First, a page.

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Obstet Gynecol. 2011 Feb;117(2 Pt 1):251-5. doi: 10.1097/AOG.0b013e31820788d7.

Nongenetic factors associated with stress urinary incontinence.

Author information

  • 1Division of Urogynecology, NorthShore University HealthSystem, The University of Chicago Pritzker School of Medicine, Evanston, IL 60201, USA. aimeenguyn@yahoo.com

Abstract

OBJECTIVE:

To explore the role of hereditary and environmental factors on the development of stress urinary incontinence in a large cohort of identical and nonidentical twins.

METHODS:

This is a large, population-based, classic twin study of twin sisters recruited to complete a health survey at the world's largest annual twins festival during 2003-2008. Concordance rates were calculated and structural equation models were used to estimate the contribution of genetic effects compared with environmental factors toward the development of stress urinary incontinence.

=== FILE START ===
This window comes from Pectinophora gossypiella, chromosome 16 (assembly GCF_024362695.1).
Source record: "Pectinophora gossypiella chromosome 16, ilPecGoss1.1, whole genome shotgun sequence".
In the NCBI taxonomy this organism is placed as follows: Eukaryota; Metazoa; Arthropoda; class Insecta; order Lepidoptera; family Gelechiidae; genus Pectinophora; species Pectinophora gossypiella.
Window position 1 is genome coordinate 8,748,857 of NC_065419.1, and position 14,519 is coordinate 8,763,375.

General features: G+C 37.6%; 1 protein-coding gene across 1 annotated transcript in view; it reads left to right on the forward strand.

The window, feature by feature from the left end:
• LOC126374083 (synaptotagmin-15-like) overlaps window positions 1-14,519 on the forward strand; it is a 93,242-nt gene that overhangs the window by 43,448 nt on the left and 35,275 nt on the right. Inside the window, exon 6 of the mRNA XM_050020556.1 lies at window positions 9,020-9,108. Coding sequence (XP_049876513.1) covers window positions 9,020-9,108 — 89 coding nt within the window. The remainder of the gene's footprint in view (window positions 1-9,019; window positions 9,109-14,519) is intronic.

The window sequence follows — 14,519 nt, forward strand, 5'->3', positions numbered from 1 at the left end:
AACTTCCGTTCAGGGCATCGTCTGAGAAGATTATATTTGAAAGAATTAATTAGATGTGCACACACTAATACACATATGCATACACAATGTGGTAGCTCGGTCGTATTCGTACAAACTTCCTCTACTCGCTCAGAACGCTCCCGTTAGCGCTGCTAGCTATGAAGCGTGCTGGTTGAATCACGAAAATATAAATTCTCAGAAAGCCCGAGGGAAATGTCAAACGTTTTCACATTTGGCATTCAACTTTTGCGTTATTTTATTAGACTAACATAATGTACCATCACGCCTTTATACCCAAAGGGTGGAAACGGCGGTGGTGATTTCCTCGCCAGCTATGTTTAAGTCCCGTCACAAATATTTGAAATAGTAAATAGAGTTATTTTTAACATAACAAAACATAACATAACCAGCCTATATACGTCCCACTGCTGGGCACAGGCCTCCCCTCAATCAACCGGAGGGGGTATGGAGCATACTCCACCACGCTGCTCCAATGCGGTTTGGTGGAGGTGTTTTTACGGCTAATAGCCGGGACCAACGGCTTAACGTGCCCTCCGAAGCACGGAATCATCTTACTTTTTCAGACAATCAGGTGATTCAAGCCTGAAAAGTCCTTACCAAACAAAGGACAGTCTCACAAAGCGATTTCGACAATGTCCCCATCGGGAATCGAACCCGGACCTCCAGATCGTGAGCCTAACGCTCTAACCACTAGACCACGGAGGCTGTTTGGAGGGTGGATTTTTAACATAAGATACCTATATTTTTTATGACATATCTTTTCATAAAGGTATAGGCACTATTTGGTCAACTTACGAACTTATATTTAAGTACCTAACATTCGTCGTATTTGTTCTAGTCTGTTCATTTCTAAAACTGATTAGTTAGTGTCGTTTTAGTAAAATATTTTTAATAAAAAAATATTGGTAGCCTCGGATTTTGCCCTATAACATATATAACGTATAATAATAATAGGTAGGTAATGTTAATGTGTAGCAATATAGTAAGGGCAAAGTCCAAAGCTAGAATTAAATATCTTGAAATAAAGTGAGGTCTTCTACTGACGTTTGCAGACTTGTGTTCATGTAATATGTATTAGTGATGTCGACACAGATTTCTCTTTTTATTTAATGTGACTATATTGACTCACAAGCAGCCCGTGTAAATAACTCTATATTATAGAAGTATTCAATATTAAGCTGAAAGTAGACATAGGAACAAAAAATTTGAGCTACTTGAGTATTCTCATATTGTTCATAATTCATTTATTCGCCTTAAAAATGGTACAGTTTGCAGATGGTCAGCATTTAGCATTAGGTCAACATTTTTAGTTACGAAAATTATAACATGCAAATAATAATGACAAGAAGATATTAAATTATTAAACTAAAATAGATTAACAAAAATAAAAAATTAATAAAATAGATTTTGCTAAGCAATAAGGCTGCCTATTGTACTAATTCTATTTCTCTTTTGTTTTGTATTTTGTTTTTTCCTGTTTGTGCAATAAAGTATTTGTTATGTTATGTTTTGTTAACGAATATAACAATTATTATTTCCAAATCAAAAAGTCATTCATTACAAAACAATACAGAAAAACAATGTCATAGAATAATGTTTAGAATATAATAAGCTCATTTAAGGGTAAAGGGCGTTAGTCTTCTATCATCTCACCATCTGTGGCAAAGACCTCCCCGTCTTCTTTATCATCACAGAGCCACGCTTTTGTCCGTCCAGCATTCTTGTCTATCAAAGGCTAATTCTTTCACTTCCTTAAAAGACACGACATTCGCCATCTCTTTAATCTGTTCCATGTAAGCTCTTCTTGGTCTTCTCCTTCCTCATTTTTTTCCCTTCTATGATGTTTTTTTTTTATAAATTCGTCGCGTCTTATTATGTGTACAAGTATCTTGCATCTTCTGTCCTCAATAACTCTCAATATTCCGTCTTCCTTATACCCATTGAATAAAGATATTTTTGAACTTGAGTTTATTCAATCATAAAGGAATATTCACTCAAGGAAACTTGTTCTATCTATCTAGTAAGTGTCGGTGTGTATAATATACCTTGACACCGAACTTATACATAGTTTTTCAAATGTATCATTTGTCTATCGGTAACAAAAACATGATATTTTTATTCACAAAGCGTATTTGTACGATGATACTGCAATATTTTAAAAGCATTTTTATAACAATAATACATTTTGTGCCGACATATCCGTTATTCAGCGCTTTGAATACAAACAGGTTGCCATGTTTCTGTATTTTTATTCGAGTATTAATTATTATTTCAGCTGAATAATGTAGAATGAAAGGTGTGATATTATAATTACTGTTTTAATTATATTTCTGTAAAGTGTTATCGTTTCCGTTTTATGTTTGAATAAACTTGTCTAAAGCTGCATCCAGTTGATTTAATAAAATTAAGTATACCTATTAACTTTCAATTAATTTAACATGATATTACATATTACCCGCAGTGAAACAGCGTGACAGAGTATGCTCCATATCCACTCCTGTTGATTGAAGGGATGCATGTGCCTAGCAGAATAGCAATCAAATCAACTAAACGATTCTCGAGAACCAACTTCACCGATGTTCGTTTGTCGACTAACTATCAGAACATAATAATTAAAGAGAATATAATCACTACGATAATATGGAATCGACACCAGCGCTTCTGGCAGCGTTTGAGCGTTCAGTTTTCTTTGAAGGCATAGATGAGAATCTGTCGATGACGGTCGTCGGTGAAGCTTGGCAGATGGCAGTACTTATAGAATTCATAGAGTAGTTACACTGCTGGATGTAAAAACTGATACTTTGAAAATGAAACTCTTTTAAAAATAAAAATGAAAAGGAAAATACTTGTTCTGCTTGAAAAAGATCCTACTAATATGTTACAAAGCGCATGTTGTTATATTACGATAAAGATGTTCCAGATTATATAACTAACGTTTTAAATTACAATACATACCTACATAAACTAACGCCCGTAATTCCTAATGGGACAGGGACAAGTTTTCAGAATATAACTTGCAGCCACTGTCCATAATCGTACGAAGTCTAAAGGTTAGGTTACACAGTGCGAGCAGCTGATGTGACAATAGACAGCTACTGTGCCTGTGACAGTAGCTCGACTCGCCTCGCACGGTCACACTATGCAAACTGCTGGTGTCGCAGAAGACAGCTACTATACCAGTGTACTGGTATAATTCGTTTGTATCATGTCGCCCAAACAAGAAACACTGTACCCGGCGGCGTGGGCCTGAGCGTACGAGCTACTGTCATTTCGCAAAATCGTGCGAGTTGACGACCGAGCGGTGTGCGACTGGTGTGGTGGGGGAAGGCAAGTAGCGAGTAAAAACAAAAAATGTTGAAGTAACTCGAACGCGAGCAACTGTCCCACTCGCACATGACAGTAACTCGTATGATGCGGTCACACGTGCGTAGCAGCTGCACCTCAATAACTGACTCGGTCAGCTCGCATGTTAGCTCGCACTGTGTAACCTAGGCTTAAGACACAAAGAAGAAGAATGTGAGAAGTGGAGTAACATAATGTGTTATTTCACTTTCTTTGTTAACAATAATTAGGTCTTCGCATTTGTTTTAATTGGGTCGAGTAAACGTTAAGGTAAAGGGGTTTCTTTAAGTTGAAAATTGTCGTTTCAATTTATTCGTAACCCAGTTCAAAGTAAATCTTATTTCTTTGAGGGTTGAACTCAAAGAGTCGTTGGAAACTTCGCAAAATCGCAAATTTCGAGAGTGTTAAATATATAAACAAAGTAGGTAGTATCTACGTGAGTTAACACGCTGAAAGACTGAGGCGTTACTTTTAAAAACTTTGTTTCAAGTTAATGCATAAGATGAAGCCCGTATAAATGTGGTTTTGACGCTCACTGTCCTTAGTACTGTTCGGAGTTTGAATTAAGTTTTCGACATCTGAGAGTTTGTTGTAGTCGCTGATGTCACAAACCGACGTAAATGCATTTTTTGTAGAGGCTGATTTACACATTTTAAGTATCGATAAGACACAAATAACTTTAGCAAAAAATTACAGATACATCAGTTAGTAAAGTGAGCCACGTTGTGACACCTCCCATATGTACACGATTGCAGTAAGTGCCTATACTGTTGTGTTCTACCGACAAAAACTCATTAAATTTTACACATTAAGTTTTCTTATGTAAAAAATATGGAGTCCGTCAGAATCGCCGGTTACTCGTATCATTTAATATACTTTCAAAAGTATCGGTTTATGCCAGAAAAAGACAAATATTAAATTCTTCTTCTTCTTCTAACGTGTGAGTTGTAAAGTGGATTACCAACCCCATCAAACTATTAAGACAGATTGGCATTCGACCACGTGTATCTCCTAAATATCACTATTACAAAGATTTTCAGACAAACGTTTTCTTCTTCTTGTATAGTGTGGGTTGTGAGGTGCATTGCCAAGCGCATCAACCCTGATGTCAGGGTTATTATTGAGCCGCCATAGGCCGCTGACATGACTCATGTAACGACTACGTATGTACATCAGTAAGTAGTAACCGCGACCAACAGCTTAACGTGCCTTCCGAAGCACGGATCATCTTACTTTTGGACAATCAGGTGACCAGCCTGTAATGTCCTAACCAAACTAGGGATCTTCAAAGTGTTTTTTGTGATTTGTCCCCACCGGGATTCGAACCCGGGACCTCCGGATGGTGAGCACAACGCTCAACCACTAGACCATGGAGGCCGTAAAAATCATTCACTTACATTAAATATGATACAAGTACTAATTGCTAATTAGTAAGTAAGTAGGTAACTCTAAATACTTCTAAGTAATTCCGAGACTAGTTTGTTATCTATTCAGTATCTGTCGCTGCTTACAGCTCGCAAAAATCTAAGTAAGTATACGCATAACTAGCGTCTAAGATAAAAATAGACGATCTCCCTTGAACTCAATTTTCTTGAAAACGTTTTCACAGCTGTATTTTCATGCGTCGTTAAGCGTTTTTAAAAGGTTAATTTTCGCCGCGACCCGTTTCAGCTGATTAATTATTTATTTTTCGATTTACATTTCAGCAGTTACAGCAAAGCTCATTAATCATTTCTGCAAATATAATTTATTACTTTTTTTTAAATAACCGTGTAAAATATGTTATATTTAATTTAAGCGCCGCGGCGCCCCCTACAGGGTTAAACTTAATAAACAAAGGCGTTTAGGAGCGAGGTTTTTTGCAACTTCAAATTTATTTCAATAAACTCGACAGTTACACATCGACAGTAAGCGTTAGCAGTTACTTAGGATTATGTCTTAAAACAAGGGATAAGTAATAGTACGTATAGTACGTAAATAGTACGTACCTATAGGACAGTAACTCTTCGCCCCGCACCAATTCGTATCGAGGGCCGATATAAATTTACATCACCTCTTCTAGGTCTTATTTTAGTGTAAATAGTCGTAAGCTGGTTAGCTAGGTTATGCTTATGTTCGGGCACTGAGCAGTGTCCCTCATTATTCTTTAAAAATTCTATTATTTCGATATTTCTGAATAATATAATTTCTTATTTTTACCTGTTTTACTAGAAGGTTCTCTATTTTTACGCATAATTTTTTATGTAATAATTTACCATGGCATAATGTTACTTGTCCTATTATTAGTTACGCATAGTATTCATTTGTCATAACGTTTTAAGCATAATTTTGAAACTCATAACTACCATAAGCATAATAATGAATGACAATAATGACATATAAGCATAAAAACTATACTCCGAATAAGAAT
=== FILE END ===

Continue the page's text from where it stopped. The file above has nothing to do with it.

RESULTS:

Eight hundred eighty-two twin sister pairs (n=1,764), including 765 identical and 117 nonidentical twin sister pairs, completed the questionnaires. Sequential structural equation modeling revealed that common environmental factors contributed 77.6% (95% confidence interval [CI], 41.4-83.8; P<.001) of the variance and unique environmental factors contributed 20.9% (95% CI, 15.8-26.7; P<.001) of the variance. The effect of genetics was not statistically significant at 1.49% (95% CI, 0.0-38.8; P=.46).

CONCLUSION:

Female stress urinary incontinence is more a consequence of environmental risk factors than heredity. This epidemiologic insight should be considered in preventive health efforts.

LEVEL OF EVIDENCE:

II.

PMID:
21252736
[PubMed - indexed for MEDLINE]
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